CAPHRA is a regional alliance of consumer tobacco harm reduction advocacy organisations. Its mission is to educate, advocate and represent the right of adult alternative nicotine consumers to access and use of products that reduce harm from tobacco use.
“While New Zealand has just legalised and regulated vaping, the Australian Federal Government is set to get much tougher on the world’s most effective smoking cessation tool. It’s totally out of whack with most of the world,” says Nancy Loucas, Director of CAPHRA.
“Ignoring all evidence, the Australian Health Minister Greg Hunt’s determination to ban the importation of all e-cigarette products containing nicotine from 1 January next year is a big backward step which will sadly lead to more Australians smoking,” she says.
CAPHRA says there are rumblings that the Australian Therapeutic Goods Administration will make an announcement in the next month or so for the full medicalisation of nicotine and vaping for smoking cessation.
Ms Loucas says that if the rumblings are correct, Australia will create a huge black market for nicotine and vaping liquids, which opens up the possibilities of creating harm rather than reducing it.
She says Australia could learn much from former New Zealand Prime Minister Helen Clark, who as a former Health Minister introduced the Smoke-free Environments Act 1990. The Helen Clark Foundation recently held a webinar which explored public policy around tobacco control, where Ms Clark recognised vaping is less harmful, with state regulation and control the right approach.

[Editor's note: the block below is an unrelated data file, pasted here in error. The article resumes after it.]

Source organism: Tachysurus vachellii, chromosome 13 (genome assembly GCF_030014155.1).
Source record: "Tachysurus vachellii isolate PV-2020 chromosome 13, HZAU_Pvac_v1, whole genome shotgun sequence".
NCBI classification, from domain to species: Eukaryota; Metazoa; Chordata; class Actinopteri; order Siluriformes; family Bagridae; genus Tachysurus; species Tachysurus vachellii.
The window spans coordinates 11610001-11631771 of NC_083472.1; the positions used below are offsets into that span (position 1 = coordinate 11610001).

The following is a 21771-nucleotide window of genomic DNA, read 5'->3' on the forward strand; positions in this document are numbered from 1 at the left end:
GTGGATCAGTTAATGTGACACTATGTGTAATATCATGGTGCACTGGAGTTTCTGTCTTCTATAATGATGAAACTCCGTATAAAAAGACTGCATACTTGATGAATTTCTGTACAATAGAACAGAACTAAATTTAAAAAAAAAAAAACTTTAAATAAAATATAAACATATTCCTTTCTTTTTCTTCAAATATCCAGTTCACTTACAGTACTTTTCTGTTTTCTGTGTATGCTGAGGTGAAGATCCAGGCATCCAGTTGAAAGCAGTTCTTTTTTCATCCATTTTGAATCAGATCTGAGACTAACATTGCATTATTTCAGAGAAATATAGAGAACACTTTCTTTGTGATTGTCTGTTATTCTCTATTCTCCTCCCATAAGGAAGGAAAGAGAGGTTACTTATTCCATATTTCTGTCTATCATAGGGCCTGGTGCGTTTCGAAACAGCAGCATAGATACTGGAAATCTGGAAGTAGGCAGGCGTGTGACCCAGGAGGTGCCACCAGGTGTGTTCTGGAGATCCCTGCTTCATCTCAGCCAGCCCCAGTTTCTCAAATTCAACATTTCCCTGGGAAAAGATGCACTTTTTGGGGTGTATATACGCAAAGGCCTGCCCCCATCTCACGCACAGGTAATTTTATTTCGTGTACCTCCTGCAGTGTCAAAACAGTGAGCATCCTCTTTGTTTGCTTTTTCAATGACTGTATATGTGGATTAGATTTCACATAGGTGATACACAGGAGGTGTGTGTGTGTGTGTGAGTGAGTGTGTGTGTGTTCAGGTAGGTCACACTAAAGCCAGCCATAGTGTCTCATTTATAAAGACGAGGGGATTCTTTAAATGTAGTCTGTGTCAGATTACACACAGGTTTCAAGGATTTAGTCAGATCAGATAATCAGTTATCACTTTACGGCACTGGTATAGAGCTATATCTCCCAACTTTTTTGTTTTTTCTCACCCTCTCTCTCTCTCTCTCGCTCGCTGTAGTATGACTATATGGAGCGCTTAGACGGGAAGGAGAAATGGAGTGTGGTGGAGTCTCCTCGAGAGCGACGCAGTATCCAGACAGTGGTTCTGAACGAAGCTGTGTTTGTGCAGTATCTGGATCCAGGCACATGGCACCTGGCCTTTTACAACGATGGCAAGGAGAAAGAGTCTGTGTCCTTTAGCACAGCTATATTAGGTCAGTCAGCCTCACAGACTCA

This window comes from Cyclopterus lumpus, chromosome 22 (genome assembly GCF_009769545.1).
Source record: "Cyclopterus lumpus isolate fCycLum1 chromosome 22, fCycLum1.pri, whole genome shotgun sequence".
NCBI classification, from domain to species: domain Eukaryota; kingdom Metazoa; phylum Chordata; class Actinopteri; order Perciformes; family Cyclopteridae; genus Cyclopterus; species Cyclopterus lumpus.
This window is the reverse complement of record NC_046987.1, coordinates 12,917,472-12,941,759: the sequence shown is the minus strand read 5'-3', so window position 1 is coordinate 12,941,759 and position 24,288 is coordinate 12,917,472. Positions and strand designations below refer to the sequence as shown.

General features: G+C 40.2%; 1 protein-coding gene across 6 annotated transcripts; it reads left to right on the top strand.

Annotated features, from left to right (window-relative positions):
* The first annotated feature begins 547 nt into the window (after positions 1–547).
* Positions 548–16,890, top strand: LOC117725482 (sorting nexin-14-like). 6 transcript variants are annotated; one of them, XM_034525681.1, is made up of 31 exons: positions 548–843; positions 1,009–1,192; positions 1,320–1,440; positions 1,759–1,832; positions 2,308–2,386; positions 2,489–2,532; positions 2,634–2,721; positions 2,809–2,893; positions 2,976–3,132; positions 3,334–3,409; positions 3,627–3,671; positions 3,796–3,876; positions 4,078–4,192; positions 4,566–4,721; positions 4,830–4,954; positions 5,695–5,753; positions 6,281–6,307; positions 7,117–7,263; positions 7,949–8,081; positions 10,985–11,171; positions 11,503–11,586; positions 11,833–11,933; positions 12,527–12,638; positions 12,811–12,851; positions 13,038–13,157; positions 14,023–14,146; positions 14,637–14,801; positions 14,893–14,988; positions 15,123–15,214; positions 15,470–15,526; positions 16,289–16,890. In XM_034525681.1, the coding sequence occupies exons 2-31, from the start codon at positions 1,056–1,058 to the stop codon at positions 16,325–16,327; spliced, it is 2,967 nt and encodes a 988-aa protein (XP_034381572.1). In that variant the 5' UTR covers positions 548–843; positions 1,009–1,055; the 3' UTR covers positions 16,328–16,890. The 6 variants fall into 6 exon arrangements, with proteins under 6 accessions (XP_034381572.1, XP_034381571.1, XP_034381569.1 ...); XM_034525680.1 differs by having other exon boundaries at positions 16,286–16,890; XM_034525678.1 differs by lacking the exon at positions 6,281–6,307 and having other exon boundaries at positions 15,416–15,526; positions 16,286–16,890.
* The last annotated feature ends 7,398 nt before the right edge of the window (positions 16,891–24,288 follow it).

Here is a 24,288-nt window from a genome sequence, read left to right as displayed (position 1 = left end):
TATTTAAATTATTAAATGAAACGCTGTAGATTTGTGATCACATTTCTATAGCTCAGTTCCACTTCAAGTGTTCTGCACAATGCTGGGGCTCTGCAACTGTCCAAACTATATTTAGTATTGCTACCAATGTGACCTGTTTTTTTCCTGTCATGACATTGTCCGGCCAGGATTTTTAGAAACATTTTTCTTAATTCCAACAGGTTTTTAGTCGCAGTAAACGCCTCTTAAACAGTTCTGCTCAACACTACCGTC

“Emeritus Professor Simon Chapman opposes Vaping because he doesn’t think it’s at least 95% less risky than smoking (but won’t tell you how much safer he thinks it is), and he doesn’t think there are 520,000 vapers in Australia (but won’t tell you how many he thinks there are)” - Alex Wodak
Helen Clark said: “Clearly, without question vaping is far less dangerous to health than smoking tobacco. For those for whom any other method isn't working, clearly it would be a progression to move to vaping… When you ban things, you put the control of the supply into the hands of criminal networks, which get all the proceeds from it, and you also criminalise the user. What on earth is the point of criminalising the user?”
CAPHRA is now passionately calling on Australian vapers and those concerned about combustible tobacco’s impact on communities to be part of the forthcoming Voices4Vape webinar [link]. The ultimate collective aim is to save Australian lives and the lives of millions of smokers in the Asia Pacific region.
"Let your voice be heard and help create a smoke free world, where tobacco harm reduction is embraced with the same enthusiasm as vaccinations and personal protective gear such as helmets and seatbelts. Your personal story and your support will be part of a collective voice in the Asia Pacific and around the world in demanding access to tobacco harm reduction options,” says Nancy Loucas.